Writing Tips

Legal Writing

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Six Sentence Openings That Irritate Judges

6 Sentence Openings That Will Irritate Any Judge

No judge will sanction you for writing foolish words like “unfortunately.” She would like to, but she doesn’t have time. Words like that irritate many judges, and you do not want an irritated judge reading your brief, especially if you have caused the irritation. The typical pattern is the cute adverb followed by a comma at the beginning of a sentence:


Unfortunately, Defendant has cited the wrong subsection of that statute.

Interestingly, Plaintiff attaches page 40 from the Public Roster.

Curiously, Defendant admits that fact.

Conveniently, Plaintiff fails to refer to this affirmative defense in his opposition.

Surely, plaintiff’s counsel should have known to file plaintiff’s claim with the State Board of Control.

Incredibly, the Appellee contends the opposite.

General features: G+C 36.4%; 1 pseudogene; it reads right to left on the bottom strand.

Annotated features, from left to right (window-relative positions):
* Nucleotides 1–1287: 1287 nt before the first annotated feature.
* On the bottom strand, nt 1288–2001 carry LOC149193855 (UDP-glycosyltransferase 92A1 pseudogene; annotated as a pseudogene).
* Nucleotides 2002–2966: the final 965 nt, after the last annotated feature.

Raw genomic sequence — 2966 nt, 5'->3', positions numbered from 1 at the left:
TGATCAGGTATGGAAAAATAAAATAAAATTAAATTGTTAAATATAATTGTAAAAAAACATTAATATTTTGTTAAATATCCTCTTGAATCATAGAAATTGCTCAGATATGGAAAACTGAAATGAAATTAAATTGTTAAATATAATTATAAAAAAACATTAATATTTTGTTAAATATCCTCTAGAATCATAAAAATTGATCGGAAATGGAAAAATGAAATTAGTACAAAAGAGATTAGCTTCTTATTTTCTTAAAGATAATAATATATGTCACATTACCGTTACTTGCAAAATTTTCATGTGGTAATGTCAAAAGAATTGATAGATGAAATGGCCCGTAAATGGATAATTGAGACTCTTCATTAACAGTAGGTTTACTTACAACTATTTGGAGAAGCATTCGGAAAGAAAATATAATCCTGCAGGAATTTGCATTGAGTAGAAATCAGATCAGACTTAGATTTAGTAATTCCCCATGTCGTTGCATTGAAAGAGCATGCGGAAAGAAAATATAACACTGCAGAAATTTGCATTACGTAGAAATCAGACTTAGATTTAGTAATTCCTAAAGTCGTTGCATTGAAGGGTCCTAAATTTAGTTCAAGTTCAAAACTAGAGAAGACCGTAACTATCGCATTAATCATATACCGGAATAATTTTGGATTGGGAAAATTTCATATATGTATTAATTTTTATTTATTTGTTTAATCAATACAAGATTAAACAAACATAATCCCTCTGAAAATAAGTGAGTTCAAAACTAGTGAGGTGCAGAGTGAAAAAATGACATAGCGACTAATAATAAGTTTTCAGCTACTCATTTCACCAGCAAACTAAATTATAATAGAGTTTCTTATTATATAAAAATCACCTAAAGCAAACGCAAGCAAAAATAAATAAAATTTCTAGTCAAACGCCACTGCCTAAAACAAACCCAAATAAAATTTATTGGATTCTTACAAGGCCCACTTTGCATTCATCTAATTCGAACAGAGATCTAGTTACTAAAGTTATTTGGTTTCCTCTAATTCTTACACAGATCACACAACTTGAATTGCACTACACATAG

Do not give the judge a reason for not liking you or your case. Opening like this is not advocacy anyway. It’s merely irritating and unprofessional.

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About Gary Kinder

Gary Kinder

WordRake founder Gary Kinder has taught over 1,000 writing programs for AMLAW 100 firms, Fortune 500 companies, and government agencies. He’s also a New York Times bestselling author. As a writing expert and coach, Gary was inspired to create WordRake when he noticed a pattern in writing errors that he thought he could address with technology.

In 2012, Gary and his team of engineers created WordRake editing software to help writers produce clear, concise, and effective prose. It saves time and gives confidence. Writing and editing has never been easier.

WordRake takes you beyond the merely grammatical to the truly great—the quality editor you’ve always wanted. See for yourself.

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How Does it Work?

WordRake is editing software designed by writing expert and New York Times bestselling author Gary Kinder. Like an editor or helpful colleague, WordRake ripples through your document checking for needless words and cumbersome phrases. Its complex algorithms find and improve weak lead-ins, confusing language, and high-level grammar and usage slips.

WordRake runs in Microsoft Word and Outlook, and its suggestions appear in the familiar track-changes style. If you’ve used track changes, you already know how to use WordRake. There’s nothing to learn and nothing to interpret. Editing for clarity and brevity has never been easier.